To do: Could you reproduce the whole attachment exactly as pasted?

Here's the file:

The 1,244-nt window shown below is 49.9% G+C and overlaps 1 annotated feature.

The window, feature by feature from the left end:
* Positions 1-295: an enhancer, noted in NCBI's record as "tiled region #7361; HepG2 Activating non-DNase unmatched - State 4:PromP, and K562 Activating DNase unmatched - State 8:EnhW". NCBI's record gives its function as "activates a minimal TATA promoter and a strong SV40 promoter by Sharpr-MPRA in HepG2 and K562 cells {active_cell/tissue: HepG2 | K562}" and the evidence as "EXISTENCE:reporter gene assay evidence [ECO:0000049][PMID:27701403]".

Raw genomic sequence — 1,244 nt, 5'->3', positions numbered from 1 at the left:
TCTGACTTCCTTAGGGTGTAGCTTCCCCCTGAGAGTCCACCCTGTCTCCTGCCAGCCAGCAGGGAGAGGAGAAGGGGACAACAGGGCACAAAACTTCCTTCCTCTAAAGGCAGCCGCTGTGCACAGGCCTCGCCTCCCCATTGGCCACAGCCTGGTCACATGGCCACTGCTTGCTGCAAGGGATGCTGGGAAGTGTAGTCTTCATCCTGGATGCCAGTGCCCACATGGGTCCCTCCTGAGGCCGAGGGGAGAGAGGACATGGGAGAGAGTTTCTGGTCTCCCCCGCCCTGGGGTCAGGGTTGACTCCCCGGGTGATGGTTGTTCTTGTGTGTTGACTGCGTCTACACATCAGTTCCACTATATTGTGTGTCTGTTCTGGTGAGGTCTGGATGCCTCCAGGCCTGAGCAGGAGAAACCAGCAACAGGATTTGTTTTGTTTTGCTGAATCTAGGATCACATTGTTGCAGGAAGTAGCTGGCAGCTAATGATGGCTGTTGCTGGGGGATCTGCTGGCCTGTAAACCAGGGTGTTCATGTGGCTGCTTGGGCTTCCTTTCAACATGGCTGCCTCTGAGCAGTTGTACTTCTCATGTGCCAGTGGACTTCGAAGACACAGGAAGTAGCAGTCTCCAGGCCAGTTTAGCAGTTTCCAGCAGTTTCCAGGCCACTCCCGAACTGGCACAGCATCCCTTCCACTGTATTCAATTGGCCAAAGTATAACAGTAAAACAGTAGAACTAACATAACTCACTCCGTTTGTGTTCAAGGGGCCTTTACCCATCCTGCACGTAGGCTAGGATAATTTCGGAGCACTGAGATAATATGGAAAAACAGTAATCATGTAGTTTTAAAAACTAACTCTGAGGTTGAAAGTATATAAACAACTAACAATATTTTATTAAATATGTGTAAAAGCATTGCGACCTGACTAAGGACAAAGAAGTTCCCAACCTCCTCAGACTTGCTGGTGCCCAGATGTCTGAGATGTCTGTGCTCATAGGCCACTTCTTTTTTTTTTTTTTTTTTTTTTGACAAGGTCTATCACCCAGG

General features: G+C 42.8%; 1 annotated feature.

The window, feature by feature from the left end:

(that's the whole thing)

The 1,244-nt window shown below is 49.9% G+C and overlaps 1 annotated feature.

The window, feature by feature from the left end:
* Positions 1-295: an enhancer, noted in NCBI's record as "tiled region #7361; HepG2 Activating non-DNase unmatched - State 4:PromP, and K562 Activating DNase unmatched - State 8:EnhW". NCBI's record gives its function as "activates a minimal TATA promoter and a strong SV40 promoter by Sharpr-MPRA in HepG2 and K562 cells {active_cell/tissue: HepG2 | K562}" and the evidence as "EXISTENCE:reporter gene assay evidence [ECO:0000049][PMID:27701403]".

Raw genomic sequence — 1,244 nt, 5'->3', positions numbered from 1 at the left:
TCTGACTTCCTTAGGGTGTAGCTTCCCCCTGAGAGTCCACCCTGTCTCCTGCCAGCCAGCAGGGAGAGGAGAAGGGGACAACAGGGCACAAAACTTCCTTCCTCTAAAGGCAGCCGCTGTGCACAGGCCTCGCCTCCCCATTGGCCACAGCCTGGTCACATGGCCACTGCTTGCTGCAAGGGATGCTGGGAAGTGTAGTCTTCATCCTGGATGCCAGTGCCCACATGGGTCCCTCCTGAGGCCGAGGGGAGAGAGGACATGGGAGAGAGTTTCTGGTCTCCCCCGCCCTGGGGTCAGGGTTGACTCCCCGGGTGATGGTTGTTCTTGTGTGTTGACTGCGTCTACACATCAGTTCCACTATATTGTGTGTCTGTTCTGGTGAGGTCTGGATGCCTCCAGGCCTGAGCAGGAGAAACCAGCAACAGGATTTGTTTTGTTTTGCTGAATCTAGGATCACATTGTTGCAGGAAGTAGCTGGCAGCTAATGATGGCTGTTGCTGGGGGATCTGCTGGCCTGTAAACCAGGGTGTTCATGTGGCTGCTTGGGCTTCCTTTCAACATGGCTGCCTCTGAGCAGTTGTACTTCTCATGTGCCAGTGGACTTCGAAGACACAGGAAGTAGCAGTCTCCAGGCCAGTTTAGCAGTTTCCAGCAGTTTCCAGGCCACTCCCGAACTGGCACAGCATCCCTTCCACTGTATTCAATTGGCCAAAGTATAACAGTAAAACAGTAGAACTAACATAACTCACTCCGTTTGTGTTCAAGGGGCCTTTACCCATCCTGCACGTAGGCTAGGATAATTTCGGAGCACTGAGATAATATGGAAAAACAGTAATCATGTAGTTTTAAAAACTAACTCTGAGGTTGAAAGTATATAAACAACTAACAATATTTTATTAAATATGTGTAAAAGCATTGCGACCTGACTAAGGACAAAGAAGTTCCCAACCTCCTCAGACTTGCTGGTGCCCAGATGTCTGAGATGTCTGTGCTCATAGGCCACTTCTTTTTTTTTTTTTTTTTTTTTTGACAAGGTCTATCACCCAGG

General features: G+C 42.8%; 1 annotated feature.

The window, feature by feature from the left end: